High pressure systems too can be massive in December. Canada is our primary source with some air masses that are so massive that they occasionally encompass the whole country coast to coast and border-to-border when they move south. Some polar highs can move into the nation from the north Pacific or north Atlantic. These air masses too had their origin over the polar continental regions (Pacific highs from Asia and the Atlantic from North America) but the air masses have been modified over the relatively warm waters. Tropical air masses are rare and usually confined to the southernmost areas. In other areas tropical air appears only in narrow streamers in the warm sector of the stronger storm systems. In the north, this warm air is usually found mostly aloft where it is forced to rise over the colder air in low levels.
The regions with the highest frequency of residing high pressure centers in December are southeast Canada (Quebec province) and the Great Basin. The main tracks for polar high pressure centers are from northwest Canada southeast to Texas or east to southeastern Canada. Polar Pacific or sometimes Polar Canadian air masses will drop into the Great Basin and build as ridging takes place aloft. When this happens, cold nights and mild days can result for prolonged periods. Inversions can develop in the subsiding air within the large scale ridge resulting in low clouds, fog and air pollution in the protected valley and basin areas. To the southwest of the high, the Santa Ana winds can blow bringing warm and dry conditions to southern and sometimes central California.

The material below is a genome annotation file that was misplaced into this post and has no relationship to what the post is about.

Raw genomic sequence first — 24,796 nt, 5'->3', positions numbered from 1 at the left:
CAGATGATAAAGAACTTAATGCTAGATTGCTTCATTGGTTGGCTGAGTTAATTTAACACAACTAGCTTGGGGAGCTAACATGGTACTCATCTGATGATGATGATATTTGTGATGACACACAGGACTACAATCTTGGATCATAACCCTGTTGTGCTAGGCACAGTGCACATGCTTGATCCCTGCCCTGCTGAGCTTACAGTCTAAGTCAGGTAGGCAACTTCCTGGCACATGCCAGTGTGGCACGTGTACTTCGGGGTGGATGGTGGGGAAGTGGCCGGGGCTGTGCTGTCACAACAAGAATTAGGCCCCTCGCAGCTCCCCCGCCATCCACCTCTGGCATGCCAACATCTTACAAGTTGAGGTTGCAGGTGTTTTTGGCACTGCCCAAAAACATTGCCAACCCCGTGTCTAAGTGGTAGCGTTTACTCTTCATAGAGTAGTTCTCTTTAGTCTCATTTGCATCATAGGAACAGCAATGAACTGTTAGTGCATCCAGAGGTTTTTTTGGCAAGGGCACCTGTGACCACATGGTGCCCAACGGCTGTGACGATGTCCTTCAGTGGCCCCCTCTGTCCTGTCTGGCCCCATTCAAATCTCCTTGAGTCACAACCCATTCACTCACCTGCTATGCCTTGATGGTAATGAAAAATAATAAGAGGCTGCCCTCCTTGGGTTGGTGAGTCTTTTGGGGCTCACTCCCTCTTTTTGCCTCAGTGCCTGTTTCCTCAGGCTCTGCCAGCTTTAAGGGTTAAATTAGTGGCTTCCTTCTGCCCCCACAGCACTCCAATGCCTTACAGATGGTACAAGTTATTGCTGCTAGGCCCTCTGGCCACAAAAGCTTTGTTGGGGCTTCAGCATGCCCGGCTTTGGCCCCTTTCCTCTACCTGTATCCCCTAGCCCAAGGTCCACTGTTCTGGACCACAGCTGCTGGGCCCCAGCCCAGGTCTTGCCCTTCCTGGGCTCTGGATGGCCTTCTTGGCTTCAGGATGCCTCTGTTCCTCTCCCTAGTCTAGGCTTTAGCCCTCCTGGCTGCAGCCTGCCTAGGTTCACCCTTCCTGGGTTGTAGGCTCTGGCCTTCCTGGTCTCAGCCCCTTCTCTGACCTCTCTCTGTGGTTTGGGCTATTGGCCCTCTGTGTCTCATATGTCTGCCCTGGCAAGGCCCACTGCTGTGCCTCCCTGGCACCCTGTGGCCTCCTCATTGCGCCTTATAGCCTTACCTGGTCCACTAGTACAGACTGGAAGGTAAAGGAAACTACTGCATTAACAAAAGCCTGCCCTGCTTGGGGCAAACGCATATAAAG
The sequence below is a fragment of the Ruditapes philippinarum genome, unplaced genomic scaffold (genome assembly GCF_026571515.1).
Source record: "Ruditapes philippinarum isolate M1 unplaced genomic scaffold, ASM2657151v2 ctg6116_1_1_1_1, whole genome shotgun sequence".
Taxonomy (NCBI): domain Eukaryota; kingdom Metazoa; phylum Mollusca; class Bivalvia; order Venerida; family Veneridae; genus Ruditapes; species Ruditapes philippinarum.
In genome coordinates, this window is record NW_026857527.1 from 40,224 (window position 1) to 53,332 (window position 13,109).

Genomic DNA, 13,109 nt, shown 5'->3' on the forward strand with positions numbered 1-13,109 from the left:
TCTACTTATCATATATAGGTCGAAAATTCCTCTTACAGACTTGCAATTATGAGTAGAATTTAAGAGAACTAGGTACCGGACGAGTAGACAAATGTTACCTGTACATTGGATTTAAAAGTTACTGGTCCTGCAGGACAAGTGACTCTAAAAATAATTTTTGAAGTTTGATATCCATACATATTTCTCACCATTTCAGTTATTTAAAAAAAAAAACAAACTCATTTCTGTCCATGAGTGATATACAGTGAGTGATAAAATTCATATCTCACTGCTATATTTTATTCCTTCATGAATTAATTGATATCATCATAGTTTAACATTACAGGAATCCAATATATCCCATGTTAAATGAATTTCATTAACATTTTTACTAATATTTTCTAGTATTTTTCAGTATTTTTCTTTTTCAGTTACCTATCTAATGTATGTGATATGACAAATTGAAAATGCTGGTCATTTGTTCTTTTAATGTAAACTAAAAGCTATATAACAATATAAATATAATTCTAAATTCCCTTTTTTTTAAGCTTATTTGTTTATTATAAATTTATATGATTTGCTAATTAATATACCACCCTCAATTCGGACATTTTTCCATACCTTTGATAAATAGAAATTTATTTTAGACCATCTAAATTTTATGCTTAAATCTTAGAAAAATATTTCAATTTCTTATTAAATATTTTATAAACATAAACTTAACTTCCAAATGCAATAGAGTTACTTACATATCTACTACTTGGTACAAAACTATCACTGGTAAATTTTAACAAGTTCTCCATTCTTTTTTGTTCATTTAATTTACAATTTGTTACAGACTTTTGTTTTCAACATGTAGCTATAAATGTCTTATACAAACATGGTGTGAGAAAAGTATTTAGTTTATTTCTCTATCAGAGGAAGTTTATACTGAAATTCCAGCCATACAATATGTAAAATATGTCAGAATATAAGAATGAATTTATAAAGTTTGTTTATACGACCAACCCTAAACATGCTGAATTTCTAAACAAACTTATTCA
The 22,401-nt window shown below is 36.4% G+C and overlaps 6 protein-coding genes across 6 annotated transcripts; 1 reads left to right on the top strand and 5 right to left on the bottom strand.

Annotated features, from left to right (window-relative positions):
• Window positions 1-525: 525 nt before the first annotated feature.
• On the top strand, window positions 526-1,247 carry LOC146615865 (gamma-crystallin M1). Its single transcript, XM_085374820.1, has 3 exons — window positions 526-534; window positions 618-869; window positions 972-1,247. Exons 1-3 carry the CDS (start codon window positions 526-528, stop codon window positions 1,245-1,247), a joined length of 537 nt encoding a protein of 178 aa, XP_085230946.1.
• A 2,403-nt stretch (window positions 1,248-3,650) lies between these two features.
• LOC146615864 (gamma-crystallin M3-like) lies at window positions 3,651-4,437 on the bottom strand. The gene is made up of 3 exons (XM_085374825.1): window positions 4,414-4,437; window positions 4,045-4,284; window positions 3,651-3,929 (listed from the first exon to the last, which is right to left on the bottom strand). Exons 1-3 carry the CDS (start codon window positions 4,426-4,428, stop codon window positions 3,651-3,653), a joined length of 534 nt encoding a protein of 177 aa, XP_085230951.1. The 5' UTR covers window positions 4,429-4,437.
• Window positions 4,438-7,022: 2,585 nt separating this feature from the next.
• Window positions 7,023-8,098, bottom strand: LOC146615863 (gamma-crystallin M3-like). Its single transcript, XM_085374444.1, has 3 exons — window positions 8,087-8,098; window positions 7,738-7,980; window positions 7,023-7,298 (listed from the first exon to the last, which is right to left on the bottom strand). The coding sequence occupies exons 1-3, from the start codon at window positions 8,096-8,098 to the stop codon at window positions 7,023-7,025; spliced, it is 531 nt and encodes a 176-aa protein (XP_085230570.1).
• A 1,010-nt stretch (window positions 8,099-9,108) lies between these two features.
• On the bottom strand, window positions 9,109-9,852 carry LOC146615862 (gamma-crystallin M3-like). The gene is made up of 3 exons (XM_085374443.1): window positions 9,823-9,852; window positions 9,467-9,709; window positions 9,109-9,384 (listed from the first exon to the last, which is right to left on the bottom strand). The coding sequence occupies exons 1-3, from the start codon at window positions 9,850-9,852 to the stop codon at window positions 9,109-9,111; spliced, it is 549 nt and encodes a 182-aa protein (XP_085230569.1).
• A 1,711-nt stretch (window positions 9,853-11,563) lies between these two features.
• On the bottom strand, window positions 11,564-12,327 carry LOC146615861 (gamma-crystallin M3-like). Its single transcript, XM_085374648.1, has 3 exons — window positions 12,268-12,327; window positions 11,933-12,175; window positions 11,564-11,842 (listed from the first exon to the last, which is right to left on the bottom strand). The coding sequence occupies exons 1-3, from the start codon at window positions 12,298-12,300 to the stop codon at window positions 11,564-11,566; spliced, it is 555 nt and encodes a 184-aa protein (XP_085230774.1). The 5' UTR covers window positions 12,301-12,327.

The subtropical highs that had so dominated the weather during the summer are weak and near their southernmost position. The Atlantic Bermuda High shifts further east to near the Azores. It rarely has any influence on the weather in the United States. The Pacific High however does occasionally build east to bring mild, dry, very pleasant winter conditions to southern California.
The jet stream is nearing its southern most position. Often several jet streams are observed. One on average enters the continent near the Northwest border with British Columbia, lifts across the Rockies then drops to the Ohio Valley and then east to the mid-Atlantic. Usually a second subtropical jet stream shows up, in the mean entering through Baja California then east to central Texas then to the South Carolina. This jet stream helps to develop storms in Texas and the Gulf of Mexico. When these disturbances interact with the northern polar jet stream they can become major winter storms.
When the steering flow across the nation is decidedly zonal (blowing from west to east) mild Pacific air masses can move eastward into the central and eastern parts of the nation. The long nights can mean widespread dense fog that is slow to burn off during the day. Fog also may be found when warm air passes over the cooling near-shore waters near the Gulf coast. Fog can occur also near warm fronts and in the warm sector of storm systems when warmer air moves over snow cover.
Temperature extremes for December: the highest was 100 at La Mesa, CA on December 8, 1938; the lowest -59 at West Yellowstone, MT on December 10, 1924.